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cheating (and the cheating cheaters who do it)

sporkster

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    I'm posting about this now before I start up again after my first round of exams and stop thinking about it. I'm concerned about cheating at my school and I'm *nearly* certain that there are people doing it. I'm talking about the old crib-note-check-during-the-exam-bathroom-break trick. I'm surprised that people are willing to stoop to such a low level in order to get ahead, and I'm disappointed about social darwinism and "scum" rising to the top. Damnit, is that what it takes to be at the head of the class and match good residencies?

    I'd like to know what what different schools do to try to keep this from happening, or if anyone has any new ideas about how to stop it.
     

    Fantasy Sports

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      sporkster said:
      I'm posting about this now before I start up again after my first round of exams and stop thinking about it. I'm concerned about cheating at my school and I'm *nearly* certain that there are people doing it. I'm talking about the old crib-note-check-during-the-exam-bathroom-break trick. I'm surprised that people are willing to stoop to such a low level in order to get ahead, and I'm disappointed about social darwinism and "scum" rising to the top. Damnit, is that what it takes to be at the head of the class and match good residencies?

      I'd like to know what what different schools do to try to keep this from happening, or if anyone has any new ideas about how to stop it.

      I havent heard about it at my school, but the thing is, there is such a HUGE volume of information that its unlikely a simple cribnote will make any appreciable difference in their grade.

      Plus, since there is nothing I can do about it, I choose not to care.
       

      kinetic

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        Schools are aware of it and do nothing about it, even if the person is caught. That is because, as many people have explained on the forums before, this becomes legal matter. If you kick someone out of medical school -- even if you literally caught them mouthing answers to each other in a room -- you would face a lawsuite alleging that you have negatively and unfairly impinged upon that person's future earning potential, blah blah blah, and caused pain and suffering, blah blah blah. Then, if you were unable to prove that the person had actually cheated beyond a "he said, he said" situation, you'd lose, you'd likely have to reinstate the cheater, and you'd have to fork over a lot of money. I'm sure someone will say that's not EXACTLY how it works, but that's the general gist of it. Therefore, the most a school will do is insert a comment in your Dean's Letter, which probably knocks you out of most competitive specialities unless you are a great student, which you probably are (for at least the first two years) because you cheated.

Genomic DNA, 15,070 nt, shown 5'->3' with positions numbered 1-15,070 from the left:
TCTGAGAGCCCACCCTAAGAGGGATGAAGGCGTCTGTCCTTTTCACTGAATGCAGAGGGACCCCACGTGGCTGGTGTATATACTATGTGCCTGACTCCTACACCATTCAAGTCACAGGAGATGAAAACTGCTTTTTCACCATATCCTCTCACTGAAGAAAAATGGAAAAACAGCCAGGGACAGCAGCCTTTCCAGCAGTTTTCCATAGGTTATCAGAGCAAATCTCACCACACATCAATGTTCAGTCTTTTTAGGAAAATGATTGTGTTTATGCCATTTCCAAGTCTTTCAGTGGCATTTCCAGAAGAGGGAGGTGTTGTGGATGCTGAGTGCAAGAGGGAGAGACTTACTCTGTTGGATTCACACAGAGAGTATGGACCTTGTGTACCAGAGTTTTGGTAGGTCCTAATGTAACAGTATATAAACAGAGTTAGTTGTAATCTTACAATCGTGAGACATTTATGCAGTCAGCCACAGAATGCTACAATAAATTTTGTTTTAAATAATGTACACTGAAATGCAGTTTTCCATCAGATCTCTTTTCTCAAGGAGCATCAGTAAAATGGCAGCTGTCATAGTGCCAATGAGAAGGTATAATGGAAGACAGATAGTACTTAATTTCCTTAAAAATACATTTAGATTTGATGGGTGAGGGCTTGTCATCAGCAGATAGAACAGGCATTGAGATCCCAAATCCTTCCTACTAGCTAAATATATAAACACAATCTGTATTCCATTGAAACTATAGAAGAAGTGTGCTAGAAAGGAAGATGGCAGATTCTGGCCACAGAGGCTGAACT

So, to summarize, life sucks and people cheat. If someone really wants to cheat really really badly in medical school, they can and will.
         
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        novacek88

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          Here is the deal, if someone wants to cheat or more accurately needs to cheat...let em. Because the fact is it really is only hurting that person. You can cheat in class but you can't cheat on the USMLE. And if you don't know know your science, you can't score well on the USMLE by doing some last minute crash course. It doesn't work that way so I don't think you have anything to worry about. He or she is only screwing themself by not studying and learning the material.
           

          Fantasy Sports

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            kinetic said:
            Therefore, the most a school will do is insert a comment in your Dean's Letter, which probably knocks you out of most competitive specialities unless you are a great student, which you probably are (for at least the first two years) because you cheated.

            So, to summarize, life sucks and people cheat. If someone really wants to cheat really really badly in medical school, they can and will.

            You think having in your Dean's Letter that you cheated will only knock you out of the most competitive residencies? It will probably knock you all the way into the bottom rung of applicants.

            In any case, it is probably best that the punishment for cheating is given out surreptitiously in a manner similar with which the cheaters cheat. Irony is a beeyatch.
             

            stoic

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              kinetic said: